Flu Season Is Here Flu Season Is Here
Centers for Disease Control and Prevention
The flu is a contagious respiratory illness caused by influenza viruses. It can cause mild to severe illness, and at times can lead to death. The best way to prevent the flu is by getting a flu vaccination each year.
Influenza, also called flu, is a contagious respiratory illness caused by influenza viruses. It can cause mild to severe illness, and at times can lead to death. The best way to prevent the flu is by getting a flu vaccination each year.
Every year in the United States, on average:
• 5% to 20% of the population gets the flu;
• More than 200,000 people are hospitalized from flu complications, including 20,000 children; and;
• About 36,000 people die from flu.
Preventing Flu: Get Vaccinated
The single best way to protect against the flu is to get vaccinated each year. October or November is the best time to get vaccinated, but getting vaccinated during December and beyond still provides protection, as flu season normally peaks in January or later.
For more about preventing the flu, see the following:
• Key Facts About Seasonal Flu Vaccine (Key Facts in Spanish)
• Influenza Antiviral Drugs
• Good Health Habits for Prevention
Who Should Get Vaccinated
In general, anyone who wants to reduce their chances of getting the flu can get vaccinated. However, it is recommended by the Advisory Committee on Immunization Practices (ACIP) that certain people should get vaccinated each year. They are either people who are at high risk of having serious flu complications or people who live with or care for those at high risk for serious complications. During flu seasons when vaccine supplies are limited or delayed, ACIP makes recommendations regarding priority groups for vaccination.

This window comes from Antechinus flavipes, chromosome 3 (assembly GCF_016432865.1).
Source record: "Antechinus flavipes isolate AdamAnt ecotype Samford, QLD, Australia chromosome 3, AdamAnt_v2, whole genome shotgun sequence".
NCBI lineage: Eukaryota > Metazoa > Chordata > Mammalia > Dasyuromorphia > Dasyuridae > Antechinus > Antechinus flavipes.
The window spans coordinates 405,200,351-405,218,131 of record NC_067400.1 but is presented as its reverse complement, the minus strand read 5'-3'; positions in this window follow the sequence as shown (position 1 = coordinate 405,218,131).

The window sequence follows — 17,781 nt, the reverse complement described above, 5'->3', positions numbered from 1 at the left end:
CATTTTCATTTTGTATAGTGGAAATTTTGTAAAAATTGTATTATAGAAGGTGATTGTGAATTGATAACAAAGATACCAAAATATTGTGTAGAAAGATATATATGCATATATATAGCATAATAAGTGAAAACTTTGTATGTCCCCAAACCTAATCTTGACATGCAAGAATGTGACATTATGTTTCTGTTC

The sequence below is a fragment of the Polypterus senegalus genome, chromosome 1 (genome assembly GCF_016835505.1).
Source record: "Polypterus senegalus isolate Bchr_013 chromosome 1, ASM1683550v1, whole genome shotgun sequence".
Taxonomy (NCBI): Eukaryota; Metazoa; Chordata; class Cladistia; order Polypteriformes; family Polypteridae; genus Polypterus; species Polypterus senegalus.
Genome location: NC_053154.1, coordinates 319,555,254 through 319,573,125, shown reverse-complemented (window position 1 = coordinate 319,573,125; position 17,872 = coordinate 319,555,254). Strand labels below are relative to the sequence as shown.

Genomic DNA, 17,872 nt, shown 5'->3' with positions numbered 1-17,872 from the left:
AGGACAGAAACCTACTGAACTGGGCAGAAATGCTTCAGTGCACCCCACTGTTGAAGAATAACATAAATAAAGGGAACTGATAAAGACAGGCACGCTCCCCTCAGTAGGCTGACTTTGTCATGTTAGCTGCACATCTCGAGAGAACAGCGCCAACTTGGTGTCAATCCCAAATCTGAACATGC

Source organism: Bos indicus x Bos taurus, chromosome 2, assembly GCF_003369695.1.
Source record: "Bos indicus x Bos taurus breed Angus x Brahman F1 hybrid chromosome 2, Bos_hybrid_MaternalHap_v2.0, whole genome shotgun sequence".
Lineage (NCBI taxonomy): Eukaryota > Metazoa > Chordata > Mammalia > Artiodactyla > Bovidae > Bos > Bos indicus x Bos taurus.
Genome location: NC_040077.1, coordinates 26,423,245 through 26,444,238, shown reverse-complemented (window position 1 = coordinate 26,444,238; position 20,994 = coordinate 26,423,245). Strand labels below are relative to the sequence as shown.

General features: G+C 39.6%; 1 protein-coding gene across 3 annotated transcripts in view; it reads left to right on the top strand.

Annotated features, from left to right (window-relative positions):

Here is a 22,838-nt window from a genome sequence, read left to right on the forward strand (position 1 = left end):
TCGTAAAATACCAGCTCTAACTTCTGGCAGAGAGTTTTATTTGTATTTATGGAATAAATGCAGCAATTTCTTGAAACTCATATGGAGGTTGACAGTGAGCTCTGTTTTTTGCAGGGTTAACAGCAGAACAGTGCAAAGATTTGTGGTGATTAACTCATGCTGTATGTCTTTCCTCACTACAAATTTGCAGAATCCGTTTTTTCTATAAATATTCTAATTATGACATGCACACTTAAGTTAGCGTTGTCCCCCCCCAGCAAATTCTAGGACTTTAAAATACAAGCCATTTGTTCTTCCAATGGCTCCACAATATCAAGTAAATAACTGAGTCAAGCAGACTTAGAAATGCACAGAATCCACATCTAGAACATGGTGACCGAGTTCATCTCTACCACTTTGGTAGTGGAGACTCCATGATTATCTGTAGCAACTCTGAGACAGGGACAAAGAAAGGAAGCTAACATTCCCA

People who should get vaccinated each year are:
1. People at high risk for complications from the flu, including:
• Children aged 6 months until their 5th birthday,
• Pregnant women,
• People 50 years of age and older, and
• People of any age with certain chronic medical conditions;
• People who live in nursing homes and other long term care facilities.
2. People who live with or care for those at high risk for complications from flu, including:
• Household contacts of persons at high risk for complications from the flu (see above)
• Household contacts and out of home caregivers of children less than 6 months of age (these children are too young to be vaccinated)
• Healthcare workers.
Symptoms of Flu
Symptoms of flu include:
• Fever (usually high)
• Extreme tiredness
• Dry cough
• Sore throat
• Runny or stuffy nose
• Muscle aches
• Stomach symptoms, such as nausea, vomiting, and diarrhea,
also can occur but are more common in children than adults
Complications of Flu
Complications of flu can include bacterial pneumonia, ear infections, sinus infections, dehydration, and worsening of chronic medical conditions, such as congestive heart failure, asthma, or diabetes.
How Flu Spreads
Flu viruses spread mainly from person to person through coughing or sneezing of people with influenza. Sometimes people may become infected by touching something with flu viruses on it and then touching their mouth or nose. Most healthy adults may be able to infect others beginning 1 day before symptoms develop and up to 5 days after becoming sick. That means that you may be able to pass on the flu to someone else before you know you are sick, as well as while you are sick.